Victor Davis Hanson Private Papers

From An Angry Reader:

In your recent article you are off base, friend. Every day that passes proves Trump to be unfit in so many ways.
I figure a Trump believer to be either embarrassingly uninformed or purely hypocritical, willing to push a conservative agenda regardless of flag bearer. No doubt you are the latter…
If conservatism was more about fairness instead of protecting the wealth of the very rich, I might even go for that. Minus the current “leader”, of course.

Stop defending him; you clearly are too intelligent to believe he is worthy.

Bill Sellars

Reply from Victor Davis Hanson:

Dear Angry Reader Bill Sellars,

Is “friend” sarcastic? I don’t recall ever meeting a Bill Sellars. Congratulations, you met one of the angry reader criteria: ad hominem (“you are the latter….”) but are to be commended for omitting the usual exclamation marks, capital letters, and profanity.

In the fashion of Barack Obama’s “clingers” and Hillary Clinton’s “deplorables” and “irredeemables,” in your contempt, you are writing off half the country who voted for Trump. I have a number of friends and family members who voted for Hillary, and never resorted to the sort of ad hominem that you and the Left routinely embrace.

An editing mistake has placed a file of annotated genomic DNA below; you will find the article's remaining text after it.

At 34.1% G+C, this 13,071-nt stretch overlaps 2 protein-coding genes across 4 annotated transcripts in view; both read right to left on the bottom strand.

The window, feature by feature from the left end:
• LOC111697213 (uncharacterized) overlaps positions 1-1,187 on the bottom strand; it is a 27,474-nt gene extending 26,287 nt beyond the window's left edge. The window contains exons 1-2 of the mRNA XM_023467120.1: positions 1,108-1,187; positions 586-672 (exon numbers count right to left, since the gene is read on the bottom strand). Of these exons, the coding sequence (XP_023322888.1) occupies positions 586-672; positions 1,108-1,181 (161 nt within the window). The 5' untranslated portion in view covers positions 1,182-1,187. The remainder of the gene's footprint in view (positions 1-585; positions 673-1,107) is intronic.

No candidate runs solo, but always against someone else. Hillary on every issue—higher taxes, more regulation, restrictions on gas and oil development, open borders, identity politics—was, to paraphrase Obama, on the wrong side of history. She was enmeshed in scandals, shamelessly breaking the law with a private server, destroying documents, trafficking in classified documents. The Wikileaks trove revealed the depths of corruption between her campaign and the sycophantic media. She and her husband had created a net worth of over $200 million, largely by leveraging her political career and offices to earn huge speaking fees, and donations to the foundation, which they manipulated as a source of free travel for themselves and sinecures for their hangers-on. Hillary is “very rich”, and her trajectory started at the beginning of Bill’s Arkansas career, when she leveraged her husband’s governorship to manipulate the cattle futures’ market, earning $100,000 on a $1,000 investment, at odds of over a billion to one.